The Slums of Manila

Our Priority: The Children

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The Slums of Manila

The Philippines’ economy has been one of the most dynamic in East Asia Pacific. With over 113 million Filipinos, the country’s growth stems from strong consumer demand, which is supported by a thriving labor market and robust remittances (The World Bank, 2022). However, this economic growth has had a limited impact on the millions of poor Filipinos struggling to make ends meet.

According to the most recent Philippine Statistics Authority (PSA) report, 18% of the population was living below the poverty threshold (This translates to to a poverty threshold of about PhP 12,030 [US$ 222] per month to support a family of five) of about PhP 2,406 [US$ 44] per month. This translates to 19.99 million Filipinos earning less than PhP 80 [US$ 1.43] per day and whose earnings are insufficient to meet their basic food and non-food needs.  What’s worse is that there were 6.55 million Filipinos whose incomes were not even sufficient to feed themselves. But how does this affect the children in the Philippines?

3 in every 10 children belong to poor families. This is evident in the number of youths who wander the city streets, scavenge in dumpsites and landfills, or are forced to drop out of school and work at a young age to supplement their family’s income (UNICEF, 2015).


“After a full day of work, it’s time to go home to your family. What’s supposed to be only a few minutes of travel time, turns into two hours of you spending at least an hour just waiting to ride the jeepney and then another hour traversing the heavy Manila traffic. Upon arrival in your community, you walk through narrow alleyways surrounded by houses made up of rusty scrap metals for roofs and old thin plywood for walls, and sacks of garbage just lying on the side of the road. This is where you live.”

In 2020, the United Nations Human Settlements Programme (UN-HABITAT) estimated that 37% of the Philippines’ urban population lives in these slum areas. This translates to a staggering 19.68 million Filipinos living under a roof that lacks one or more of the following conditions: access to improved water, access to improved sanitation, sufficient living area, housing durability, and security of tenure.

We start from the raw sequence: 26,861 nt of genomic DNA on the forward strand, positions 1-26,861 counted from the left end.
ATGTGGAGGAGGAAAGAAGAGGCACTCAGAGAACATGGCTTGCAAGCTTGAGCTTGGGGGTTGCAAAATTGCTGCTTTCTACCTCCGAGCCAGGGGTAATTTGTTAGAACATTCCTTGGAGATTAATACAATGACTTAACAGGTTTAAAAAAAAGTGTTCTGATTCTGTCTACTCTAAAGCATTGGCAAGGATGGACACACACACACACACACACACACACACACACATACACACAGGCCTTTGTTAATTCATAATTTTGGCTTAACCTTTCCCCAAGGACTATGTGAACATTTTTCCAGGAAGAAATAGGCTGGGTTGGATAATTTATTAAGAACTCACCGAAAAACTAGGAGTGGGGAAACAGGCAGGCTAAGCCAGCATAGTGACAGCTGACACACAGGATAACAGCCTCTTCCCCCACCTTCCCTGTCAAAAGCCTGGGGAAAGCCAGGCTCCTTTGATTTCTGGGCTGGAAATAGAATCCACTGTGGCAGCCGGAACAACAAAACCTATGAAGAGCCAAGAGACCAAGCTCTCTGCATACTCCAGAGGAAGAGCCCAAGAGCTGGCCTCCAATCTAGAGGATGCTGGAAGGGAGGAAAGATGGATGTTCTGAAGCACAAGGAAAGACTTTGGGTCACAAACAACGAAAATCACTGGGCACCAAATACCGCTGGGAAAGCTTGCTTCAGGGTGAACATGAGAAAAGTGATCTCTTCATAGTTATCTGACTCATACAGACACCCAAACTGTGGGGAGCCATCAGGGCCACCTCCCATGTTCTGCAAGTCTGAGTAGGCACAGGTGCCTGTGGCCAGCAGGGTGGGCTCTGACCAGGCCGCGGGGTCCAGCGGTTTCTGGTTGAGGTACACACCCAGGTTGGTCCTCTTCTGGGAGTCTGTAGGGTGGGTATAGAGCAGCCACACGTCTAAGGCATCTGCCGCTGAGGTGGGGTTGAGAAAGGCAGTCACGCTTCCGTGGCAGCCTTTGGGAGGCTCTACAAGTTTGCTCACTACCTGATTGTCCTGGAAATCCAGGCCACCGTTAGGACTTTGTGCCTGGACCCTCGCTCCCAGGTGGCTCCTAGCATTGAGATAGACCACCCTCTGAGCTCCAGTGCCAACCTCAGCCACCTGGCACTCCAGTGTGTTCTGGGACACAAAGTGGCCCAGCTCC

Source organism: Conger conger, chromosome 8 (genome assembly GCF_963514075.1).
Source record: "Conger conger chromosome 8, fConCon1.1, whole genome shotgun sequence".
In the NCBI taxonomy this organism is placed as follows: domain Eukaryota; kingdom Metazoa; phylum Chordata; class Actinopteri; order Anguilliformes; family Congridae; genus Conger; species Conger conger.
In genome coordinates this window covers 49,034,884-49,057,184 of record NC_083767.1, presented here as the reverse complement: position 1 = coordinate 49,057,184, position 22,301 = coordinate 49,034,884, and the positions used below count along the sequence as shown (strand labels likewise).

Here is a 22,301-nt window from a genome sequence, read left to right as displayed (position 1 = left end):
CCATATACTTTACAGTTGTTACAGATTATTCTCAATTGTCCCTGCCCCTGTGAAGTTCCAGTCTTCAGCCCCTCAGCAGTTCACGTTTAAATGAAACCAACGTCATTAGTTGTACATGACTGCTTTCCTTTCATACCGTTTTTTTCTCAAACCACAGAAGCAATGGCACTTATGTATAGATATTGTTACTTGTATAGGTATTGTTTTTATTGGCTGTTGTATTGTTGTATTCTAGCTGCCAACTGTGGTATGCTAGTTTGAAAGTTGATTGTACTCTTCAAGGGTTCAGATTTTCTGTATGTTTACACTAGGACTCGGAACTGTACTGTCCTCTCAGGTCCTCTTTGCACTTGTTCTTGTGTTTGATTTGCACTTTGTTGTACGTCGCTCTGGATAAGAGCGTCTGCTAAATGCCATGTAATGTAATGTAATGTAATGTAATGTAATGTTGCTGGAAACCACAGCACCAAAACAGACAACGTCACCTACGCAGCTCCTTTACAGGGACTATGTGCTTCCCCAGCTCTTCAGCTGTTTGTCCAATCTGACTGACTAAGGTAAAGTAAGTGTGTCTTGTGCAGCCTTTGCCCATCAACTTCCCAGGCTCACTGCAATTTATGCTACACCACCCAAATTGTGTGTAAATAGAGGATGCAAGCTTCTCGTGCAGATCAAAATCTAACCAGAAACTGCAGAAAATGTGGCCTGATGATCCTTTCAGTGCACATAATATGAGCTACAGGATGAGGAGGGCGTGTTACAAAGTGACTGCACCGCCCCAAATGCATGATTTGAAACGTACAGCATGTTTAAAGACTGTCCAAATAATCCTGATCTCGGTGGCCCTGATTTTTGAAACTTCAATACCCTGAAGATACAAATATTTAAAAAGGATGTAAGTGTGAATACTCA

In Metro Manila, UNICEF estimated at least 1.7 million children live in these slums and the majority of them are not attending school.

Our Priority: The Children

In 2021, 1.2 million children were not enrolled in primary school (UNESCO Institute of Statistics).

Based on the latest statistics, 1 in every 10 children and youth was out-of-school (According to Philippine Statistics Authority, out-of-school children are those aged 6 to 14 who are not attending school, while out-of-school youth are those aged 15 to 24 who are not attending school, have not completed any college or postsecondary course, and are not working.). Though the number of out-of-school children and youth (OSCY) in the Philippines has decreased, it remains high when compared to other Asian countries. Some of the most common reasons why they choose to stop attending school are (1) employment or looking for work to help their family, (2) early marriage or focus on family matters, and (3) high cost of education or financial concern. In 2016, 1.3 million families were reported to have working children (5-17 years old) and more than half of them belong to families in the bottom 30% income group.

It is important to note that although there are a lot of public schools in the Philippines that do not charge tuition fees, it’s not the only financial consideration of a family. School supplies and uniforms, as well as meals and transportation, are just some of the costs that fall on the children’s parents. For most families, these costs are still too expensive for them.

If a child is not given the chance to get an education, it will hinder their chances of succeeding in life and escaping the slums of Manila. Education for one child is the first step in breaking the cycle of poverty that keeps children in the slums.

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Featured Beneficiary’s Story Coming Soon



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With the majority of slum children, begging on the streets, these children are the most at risk of becoming tomorrow’s victims of human trafficking and cybersex crime.


  • Secure education for 200 out-of-school children, majority of whom are girls, in targeted slum communities in Manila;
  • Educate families about child safety and the value of education through organized community events and presentations;
  • Mentor and support scholarship girls to become advocates of education in their community;
  • Actively engage with key stakeholders and establish an active local volunteer network and community mothers group; and
  • Help improve the income / situation of 5% of slum-based families through income generation solutions or assistance to permanently relocate away from the slum.

With your support, we can stop the “slum story” with this generation of children. 

After more info before you donate, Captivating’s CEO, Andrew Colquhoun, would love to hear from you:

Latest News for PHILIPPINES - Manila Slum Project

From Begging on the Streets to Being a High Achiever in School

When we first met Jemhaima and her mother, they were loitering on the streets, begging and scavenging for food from garbage cans.

Jane and Vilma's Inspiration

Jane’s family lived in the streets for generations. She herself grew up selling and begging. At the tender age of 15, she became pregnant with her first child.

20 Manila Slum Project Beneficiaries Join Educational Trip

Aside from our monthly educational assistance for children in the slums, our team in the Philippines also spends time with the children, whether it's sharing a fast-food meal or going...

Thank you to our project partners